Back Pain Stretches for Pain Relief
Back Pain Stretches
There are any number of problems that cause back pain. These include slipped discs, arthritis, muscle strain, and arthritis. Whatever the cause, though, back pain can be excruciating and severely limit our ability to perform simple tasks that others take for granted. Small wonder, then, that many people assume such a painful, debilitating condition can only be addressed through surgery or the use of medication.
Sometimes such interventions are indeed an essential part of pain management. But for many people, a regular exercise program aimed at keeping the back strong and flexible can be of tremendous help in reducing pain, reducing reliance on pain medication, and improving overall functioning
Why Back Pain Stretches Work
Regular stretching produces several key benefits to the back:
- It strengthens the back and makes it less vulnerable to injury and less prone to pain.
- It makes the back more flexible and thus better able to do the bending required to perform routine tasks without undue stress.
- It improves circulation that nourishes the spine.
- It relieves back pain by making muscles relax.
How to Make Back Pain Stretches Work for You
The catch with back pain stretches is the same as with other exercise routines and good health habits. To really get the benefit, you have to do them regularly. In the case of stretching to relieve back pain, you’ll want to do it every day.
To that end, consider stretching first thing in the morning before other matters start distracting you. One benefit of this will be to increase blood flow to your muscles and thus your energy level.
It can also be useful to stretch every night just before bed. This will help get rid of any lingering tension from the day, help you relax, and make it easier to fall asleep.
Finally, to really derive the utmost in back pain prevention and relief, take small stretch breaks during the day, perhaps every two hours. You can set alarms on your phone to remind you or rely on an app like StretchClock.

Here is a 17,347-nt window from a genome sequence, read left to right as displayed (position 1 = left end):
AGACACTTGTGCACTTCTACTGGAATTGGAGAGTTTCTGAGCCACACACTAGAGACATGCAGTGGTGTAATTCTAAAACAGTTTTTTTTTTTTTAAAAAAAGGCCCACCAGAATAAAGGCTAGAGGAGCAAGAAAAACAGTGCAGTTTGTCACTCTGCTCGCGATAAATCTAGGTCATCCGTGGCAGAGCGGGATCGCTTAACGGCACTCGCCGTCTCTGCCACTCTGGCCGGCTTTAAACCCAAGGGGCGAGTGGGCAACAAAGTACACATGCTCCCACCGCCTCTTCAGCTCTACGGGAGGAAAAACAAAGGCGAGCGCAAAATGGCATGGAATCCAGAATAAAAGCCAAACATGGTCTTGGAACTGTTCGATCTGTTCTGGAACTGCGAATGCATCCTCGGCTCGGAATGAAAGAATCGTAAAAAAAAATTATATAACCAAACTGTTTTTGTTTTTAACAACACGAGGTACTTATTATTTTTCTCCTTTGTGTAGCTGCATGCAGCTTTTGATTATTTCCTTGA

Five Effective Stretches for Fighting Back Pain
Clearly, it’s not enough just to know in the abstract that stretching can help with back pain. You need to know what particular stretches to do and how to do them. Here, then, are five stretches that should serve a back pain sufferer well.
Back Pain Stretches: The Child’s Pose
This one works by improving mobility while also relaxing the muscles of the lower back. Get on all fours, sit your hips backward, and reach forward with your arms. You should feel a mild stretch in your back. Hold the child’s pose for five seconds and do ten repetitions.
Back Pain Stretches: The Cat-Camel Back Stretch
The cat-camel back stretch fights back pain by strengthening back and abdominal muscles while also promoting spinal mobility. Starting on all fours, arch your back toward the ceiling and hold that pose for five seconds. Do ten repetitions
Back Pain Stretches: Trunk Rotation Stretch
The trunk rotation stretch combats back pain by relaxing the muscles on the sides of the spine while also promoting spinal mobility. Start this one by lying on a mat with your knees bent. Keeping your upper back flat on the mat, rotate your legs toward the floor until you feel a stretch. Hold the stretch for five seconds and do ten repetitions.
Back Pain Stretches: Hip Flexor Stretch
The hip flexor stretch is especially good for people who spend a lot of time sitting and therefore have their hips get tight. When this is the case, the hip muscles pull the lower back forward when you’re standing, which in turn increases stress on the lower back. The stretch addresses this by increasing flexibility in the hip flexors, which helps relieve back pain in upright activities.
To do the stretch, kneel on a mat and lean toward the bent front knee until you feel a stretch in the opposite thigh. Hold the pose for ten seconds and do five repetitions.
Back Pain Stretches: Hamstring Stretch
The hamstring stretch is also particularly useful for people who spend a lot of time sitting. This can result in the backs of the legs getting tight, and that produces a pull on the back when a person bends forward. This stretch makes the hamstrings more flexible with the result that you experience less stress when bending or lifting.
To perform the hamstring stretch, sit on the floor with one leg straightened and the other one bent. Keep a flat back and bend forward from the hip until you feel a stretch behind the thigh. Hold the stretch for ten seconds and do five repetitions on each side.
If you need guidance learning or undertaking back pain stretches, our physical therapy experts at the Pain Relief Institute would be happy to help you. We invite you to call for a consultation to work with them or to avail yourself of any of our non-invasive pain management therapies including Zilretta, PalinGen, stem cell recruitment, and laser therapy.